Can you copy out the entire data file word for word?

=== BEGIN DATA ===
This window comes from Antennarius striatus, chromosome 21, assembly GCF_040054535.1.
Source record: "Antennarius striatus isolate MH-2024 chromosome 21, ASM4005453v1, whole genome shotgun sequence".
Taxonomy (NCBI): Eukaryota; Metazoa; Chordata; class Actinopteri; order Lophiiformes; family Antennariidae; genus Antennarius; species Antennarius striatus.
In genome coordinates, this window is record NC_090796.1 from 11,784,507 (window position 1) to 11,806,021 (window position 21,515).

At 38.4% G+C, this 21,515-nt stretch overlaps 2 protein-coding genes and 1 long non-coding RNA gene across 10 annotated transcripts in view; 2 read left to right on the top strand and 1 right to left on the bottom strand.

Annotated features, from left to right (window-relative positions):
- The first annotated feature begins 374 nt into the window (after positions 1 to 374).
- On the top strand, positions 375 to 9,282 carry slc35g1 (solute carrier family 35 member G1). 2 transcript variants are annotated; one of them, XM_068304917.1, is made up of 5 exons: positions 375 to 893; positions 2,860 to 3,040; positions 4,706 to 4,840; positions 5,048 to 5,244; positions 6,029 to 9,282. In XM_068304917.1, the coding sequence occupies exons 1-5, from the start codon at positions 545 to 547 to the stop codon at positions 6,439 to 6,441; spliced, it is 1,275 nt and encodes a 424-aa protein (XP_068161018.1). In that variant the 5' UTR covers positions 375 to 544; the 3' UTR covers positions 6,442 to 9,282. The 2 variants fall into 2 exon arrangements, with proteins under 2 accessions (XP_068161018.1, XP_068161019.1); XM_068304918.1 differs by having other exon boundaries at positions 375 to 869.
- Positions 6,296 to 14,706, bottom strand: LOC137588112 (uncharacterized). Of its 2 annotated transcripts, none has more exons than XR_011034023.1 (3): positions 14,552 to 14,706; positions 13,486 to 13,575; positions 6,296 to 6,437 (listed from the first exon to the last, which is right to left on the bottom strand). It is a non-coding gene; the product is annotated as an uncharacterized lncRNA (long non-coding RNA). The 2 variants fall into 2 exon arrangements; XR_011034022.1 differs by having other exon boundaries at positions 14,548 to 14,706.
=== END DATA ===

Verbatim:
This window comes from Antennarius striatus, chromosome 21, assembly GCF_040054535.1.
Source record: "Antennarius striatus isolate MH-2024 chromosome 21, ASM4005453v1, whole genome shotgun sequence".
Taxonomy (NCBI): Eukaryota; Metazoa; Chordata; class Actinopteri; order Lophiiformes; family Antennariidae; genus Antennarius; species Antennarius striatus.
In genome coordinates, this window is record NC_090796.1 from 11,784,507 (window position 1) to 11,806,021 (window position 21,515).

At 38.4% G+C, this 21,515-nt stretch overlaps 2 protein-coding genes and 1 long non-coding RNA gene across 10 annotated transcripts in view; 2 read left to right on the top strand and 1 right to left on the bottom strand.

Annotated features, from left to right (window-relative positions):
- The first annotated feature begins 374 nt into the window (after positions 1 to 374).
- On the top strand, positions 375 to 9,282 carry slc35g1 (solute carrier family 35 member G1). 2 transcript variants are annotated; one of them, XM_068304917.1, is made up of 5 exons: positions 375 to 893; positions 2,860 to 3,040; positions 4,706 to 4,840; positions 5,048 to 5,244; positions 6,029 to 9,282. In XM_068304917.1, the coding sequence occupies exons 1-5, from the start codon at positions 545 to 547 to the stop codon at positions 6,439 to 6,441; spliced, it is 1,275 nt and encodes a 424-aa protein (XP_068161018.1). In that variant the 5' UTR covers positions 375 to 544; the 3' UTR covers positions 6,442 to 9,282. The 2 variants fall into 2 exon arrangements, with proteins under 2 accessions (XP_068161018.1, XP_068161019.1); XM_068304918.1 differs by having other exon boundaries at positions 375 to 869.
- Positions 6,296 to 14,706, bottom strand: LOC137588112 (uncharacterized). Of its 2 annotated transcripts, none has more exons than XR_011034023.1 (3): positions 14,552 to 14,706; positions 13,486 to 13,575; positions 6,296 to 6,437 (listed from the first exon to the last, which is right to left on the bottom strand). It is a non-coding gene; the product is annotated as an uncharacterized lncRNA (long non-coding RNA). The 2 variants fall into 2 exon arrangements; XR_011034022.1 differs by having other exon boundaries at positions 14,548 to 14,706.